As important as science and technology are to human well-being, the list of important changes that are not solely or mostly due to technological change is notable: the end of outright empire and colonialism, the end to slavery and the slave trade, the end to the U.S.’s de jure system of repression under Jim Crow, ending the South African Apartheid; the improved socioeconomic status (and therefore health and well-being) of many former immigrant populations (e.g., Jews, Italians, and the Irish in the U.S.); increased suffrage for women and minorities around the world—science and technology played roles, good and bad, in all of these cases, and sometimes they represented one of the forces brought to bear in equality, but in ALL cases, the striving of oppressed groups and their allies for social and economic justice was pivotal.

figure 1 Figure 1
Figure 2

What does this have to do with food? In short: the most powerful remedies to malnutrition and hidden hunger are and have been food sovereignty, and political sovereignty and equality more broadly. They are essential to get and to protect the right to a fair share of the food available in any society. In recent (and less recent) history, they are the most important element because in the majority of cases, enough food has indeed been available. Nobel Laureate economist Amartya Sen has been at the forefront of pointing this out—that (a lack of) sociopolitical rights predict hunger far more than presence or absence of enough food. Nowhere is this perhaps more visible than Smith and Haddad’s landmark study, “Explaining Child Malnutrition in Developing Countries: A cross-country analysis,” which found that over half—54 percent—of the decrease in infant malnutrition in developing countries between 1970 and 1995 was due to improvements in women’s status and women’s education (see figure 1). They also found that, at educational parity, women’s education could reduce infant malnutrition by three times as much as raising agricultural production to optimum levels. (see figure 2).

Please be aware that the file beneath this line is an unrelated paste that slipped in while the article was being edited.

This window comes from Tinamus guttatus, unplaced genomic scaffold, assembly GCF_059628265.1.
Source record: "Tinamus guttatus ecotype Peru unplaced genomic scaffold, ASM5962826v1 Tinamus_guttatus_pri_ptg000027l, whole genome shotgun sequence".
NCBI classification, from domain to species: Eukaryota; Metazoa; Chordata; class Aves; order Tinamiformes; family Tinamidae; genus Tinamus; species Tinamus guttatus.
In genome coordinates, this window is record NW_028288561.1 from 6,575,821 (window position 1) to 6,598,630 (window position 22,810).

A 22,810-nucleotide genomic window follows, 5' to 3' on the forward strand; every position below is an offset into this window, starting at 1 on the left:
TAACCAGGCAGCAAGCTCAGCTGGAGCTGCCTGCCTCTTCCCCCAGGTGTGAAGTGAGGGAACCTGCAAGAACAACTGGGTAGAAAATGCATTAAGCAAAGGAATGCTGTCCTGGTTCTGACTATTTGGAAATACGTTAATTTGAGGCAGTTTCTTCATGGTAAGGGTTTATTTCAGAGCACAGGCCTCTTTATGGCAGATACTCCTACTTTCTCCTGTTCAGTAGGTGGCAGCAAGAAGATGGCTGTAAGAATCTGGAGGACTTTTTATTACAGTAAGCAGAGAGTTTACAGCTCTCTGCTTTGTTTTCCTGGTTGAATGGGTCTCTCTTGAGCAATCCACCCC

People have fought hunger and repression. Science and technology have been tools used to support—and to block—this fight. Without social movements, they are not enough—not nearly.

2.) Saying “A then B” does not count as evidence: Science doesn’t support the “Green Revolution fed millions” narrative.